The attention inspired rival sites. One attractive 22-year-old Siberian emergency worker has posted her own black-and-white photo on a home page; as people buy pixels on www.presentmecolor.com the image metamorphoses to color. At www.boxofstars.com two filmmakers are selling digital "stars" -- orbs of light of various hues and size that bounce about the home page and link to other sites -- to raise $50,000 and finance their picture. In a marriage of online and outdoor advertising, www.stickermyhummer.com encourages buyers to purchase ads on an online picture of the body of a Hummer H2; when that's filled the site's owner, a California State University student promises he'll buy a real one and wrap it in a graphical composite of the ads. There are charity sites, sites devoted to erotica, and plain-vanilla financial Web sites all using pixels to raise funds. An Indiana University student has even launched a parody site called www.trumpingalex.com, complete with a fake image of Mr. Tew sporting Donald Trump-esque hair.
While none of these seem to have replicated Mr. Tew's success, and it's unclear if they ever will, the sheer volume of attempts and creative juice behind them paints an interesting picture of collective online entrepreneurship around the globe. And at the very least, it suggests there will be an eventual shakeout of what works, and what doesn't. For instance, one site, www.worldofpersia.com, targets a single ethnic group and purports to have sold 1,900 pixels in two days. Two Carnegie Mellon students started www.nickelsforkatrina.org to raise money for hurricane victims.
Meantime, people are tweaking their pages' graphical elements to stand out: A Frenchman launched www.monpremiermillion.com where people place ads on a map of his homeland and www.yournameonthemoon.com solicits people to post missives on a lunar image.
Currently, Mr. Tew is holed up at home in Cricklade with his mom and dad, monitoring his auction on a 17-inch Hewlett-Packard laptop from his parents' living room and sleeping from 5 a.m. till 9 a.m. to keep up with U.S. time zones. His folks screen his calls -- their son's numbers got posted on the Internet -- and siblings helped sort through the last round of orders. Mr. Tew says he paid them.
Says his 58-year-old dad, Malcolm Tew: "Alexander has always had lots and lots of ideas, some good and some not so good. This is certainly the most, ah, fruitful."
Write to Gwendolyn Bounds at email@example.com
We got written up today in the Pittsburgh Post Gazette.
Sorry for the sparse posting. The last couple weeks at school have been pretty busy and we haven't had much time to work on the site. Our official count is up to $2,555 and we're trying to drive some more traffic in the coming weeks.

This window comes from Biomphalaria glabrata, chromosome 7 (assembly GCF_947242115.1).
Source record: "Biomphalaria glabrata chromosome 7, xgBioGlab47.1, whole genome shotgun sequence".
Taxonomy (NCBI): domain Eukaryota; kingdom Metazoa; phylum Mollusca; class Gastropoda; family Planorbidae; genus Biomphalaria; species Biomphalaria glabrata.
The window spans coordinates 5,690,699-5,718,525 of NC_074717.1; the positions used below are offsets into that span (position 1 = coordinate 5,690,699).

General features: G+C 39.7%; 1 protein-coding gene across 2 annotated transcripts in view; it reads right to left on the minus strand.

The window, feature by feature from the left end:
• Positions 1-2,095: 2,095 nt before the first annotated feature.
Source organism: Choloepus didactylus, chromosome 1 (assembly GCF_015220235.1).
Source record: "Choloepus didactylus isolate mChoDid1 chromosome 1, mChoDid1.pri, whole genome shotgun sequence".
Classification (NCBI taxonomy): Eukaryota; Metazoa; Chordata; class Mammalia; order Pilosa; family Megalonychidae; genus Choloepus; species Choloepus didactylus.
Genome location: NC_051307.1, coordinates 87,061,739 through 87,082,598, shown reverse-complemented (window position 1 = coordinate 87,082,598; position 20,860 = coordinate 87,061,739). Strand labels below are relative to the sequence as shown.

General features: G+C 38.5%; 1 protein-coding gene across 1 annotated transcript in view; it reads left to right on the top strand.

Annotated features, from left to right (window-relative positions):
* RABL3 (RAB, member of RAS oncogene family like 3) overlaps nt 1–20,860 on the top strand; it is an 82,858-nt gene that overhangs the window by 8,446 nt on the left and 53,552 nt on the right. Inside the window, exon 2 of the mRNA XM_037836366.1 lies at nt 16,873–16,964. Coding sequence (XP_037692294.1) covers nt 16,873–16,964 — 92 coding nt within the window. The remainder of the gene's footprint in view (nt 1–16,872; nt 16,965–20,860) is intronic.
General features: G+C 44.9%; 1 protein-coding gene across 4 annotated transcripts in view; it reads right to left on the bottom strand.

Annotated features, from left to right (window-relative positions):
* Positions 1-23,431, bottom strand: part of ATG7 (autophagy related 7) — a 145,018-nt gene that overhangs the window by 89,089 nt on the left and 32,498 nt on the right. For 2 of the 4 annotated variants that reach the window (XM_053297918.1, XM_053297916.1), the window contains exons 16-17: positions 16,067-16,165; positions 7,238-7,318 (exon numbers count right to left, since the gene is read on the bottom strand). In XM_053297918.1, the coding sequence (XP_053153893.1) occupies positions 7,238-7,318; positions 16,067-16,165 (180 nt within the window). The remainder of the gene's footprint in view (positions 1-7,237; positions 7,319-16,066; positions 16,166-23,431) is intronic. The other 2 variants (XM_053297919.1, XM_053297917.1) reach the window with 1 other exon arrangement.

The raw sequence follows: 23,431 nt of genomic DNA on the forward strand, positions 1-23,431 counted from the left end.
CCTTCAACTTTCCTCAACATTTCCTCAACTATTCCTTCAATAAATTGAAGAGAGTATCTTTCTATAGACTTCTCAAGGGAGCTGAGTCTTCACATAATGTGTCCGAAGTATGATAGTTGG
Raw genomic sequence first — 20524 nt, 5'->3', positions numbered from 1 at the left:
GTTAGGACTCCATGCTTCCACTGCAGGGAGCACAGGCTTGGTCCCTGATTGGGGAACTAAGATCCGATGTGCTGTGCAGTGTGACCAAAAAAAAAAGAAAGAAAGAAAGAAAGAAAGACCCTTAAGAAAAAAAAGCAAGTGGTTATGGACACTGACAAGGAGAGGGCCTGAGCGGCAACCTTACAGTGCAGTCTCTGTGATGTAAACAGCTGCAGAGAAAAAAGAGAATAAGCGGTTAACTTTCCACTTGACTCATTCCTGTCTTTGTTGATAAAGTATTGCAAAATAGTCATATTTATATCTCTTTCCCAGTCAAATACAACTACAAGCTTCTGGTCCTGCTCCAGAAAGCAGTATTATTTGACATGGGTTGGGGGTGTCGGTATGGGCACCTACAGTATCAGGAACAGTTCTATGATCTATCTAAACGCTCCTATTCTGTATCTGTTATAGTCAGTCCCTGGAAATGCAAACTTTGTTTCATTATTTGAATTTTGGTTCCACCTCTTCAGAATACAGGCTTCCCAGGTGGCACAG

How Selling Pixels May Yield a Million Bucks
November 22, 2005; Page B1
It was just a few months ago that 21-year-old Alex Tew of Great Britain was stumped about how to pay for college. He'd filled a notebook with ideas before jotting down this simple, if rather audacious, query to himself: How Can I Become a Millionaire?
In the annals of entrepreneurship, what followed is an instructional tale of how a brainstorm, coupled with the Internet's powerful word-of-mouth culture, can set a trend in motion with lightning speed. Mr. Tew says his strategy was to find an idea simple to understand and cheap to set up, with a catchy name that would garner attention online, where he gained experience from having free-lanced as a Web designer for a few years.
Ultimately, his solution amounted to making money via Internet advertising -- but with a twist. Instead of selling banner ads, text links or splashy videolike ads that fill a screen, Mr. Tew opted to hawk the simplest graphical denominator of a computer screen: the pixel. A pixel is a tiny dot of light and color, and each screen has tens of thousands of them.
Mr. Tew created a home page, www.milliondollarhomepage.com, where he divided the screen into 10,000 small squares of 100 pixels each. His plan: to sell the pixels for $1 a piece, with a minimum order of 100 pixels. In each space, buyers could put a graphical ad of their choosing that links to their own site when clicked on. The end result is a cluttered collage of ads in various shapes and colors all amassed on a single digital billboard. (Mr. Tew doesn't charge his advertisers anything when a visitor clicks on the ads.)
Mr. Tew pledged to keep the site up for at least five years and to close the page when his goal of one million dollars was reached. "I had to think big," he says.
The notion seemed absurd. Who would want to advertise on an unknown site that had no target audience, no track record of attracting visitors or even the slightest brand recognition?
But as with many gimmicks, its newness gave it legs, as did Mr. Tew's shrewd marketing. He first roped his friends and family into buying pixels and placing ads to make the page seem legitimate. He then began touting his site, and himself, to bloggers, who wrote about his crazy idea and linked to the site, which directed traffic his way. The media in Britain picked up on his efforts, fueling more visitors.
Within two weeks of the site's Aug. 26 launch Mr. Tew says he sold $40,000 in ads. More important, the traffic numbers started gaining attention among the U.S. Internet community.
Since its launch, the site has received a total of about 1.5 million unique visitors. In mid-September, it landed on the "Movers & Shakers" feature of Alexa.com, which ranks the world's Web sites by the number of people who visit them. Marketing executives often troll Alexa.com, which is owned by Amazon.com, to check out what's hot and what's not, and at one point Mr. Tew's site reached Alexa's No. 2 spot.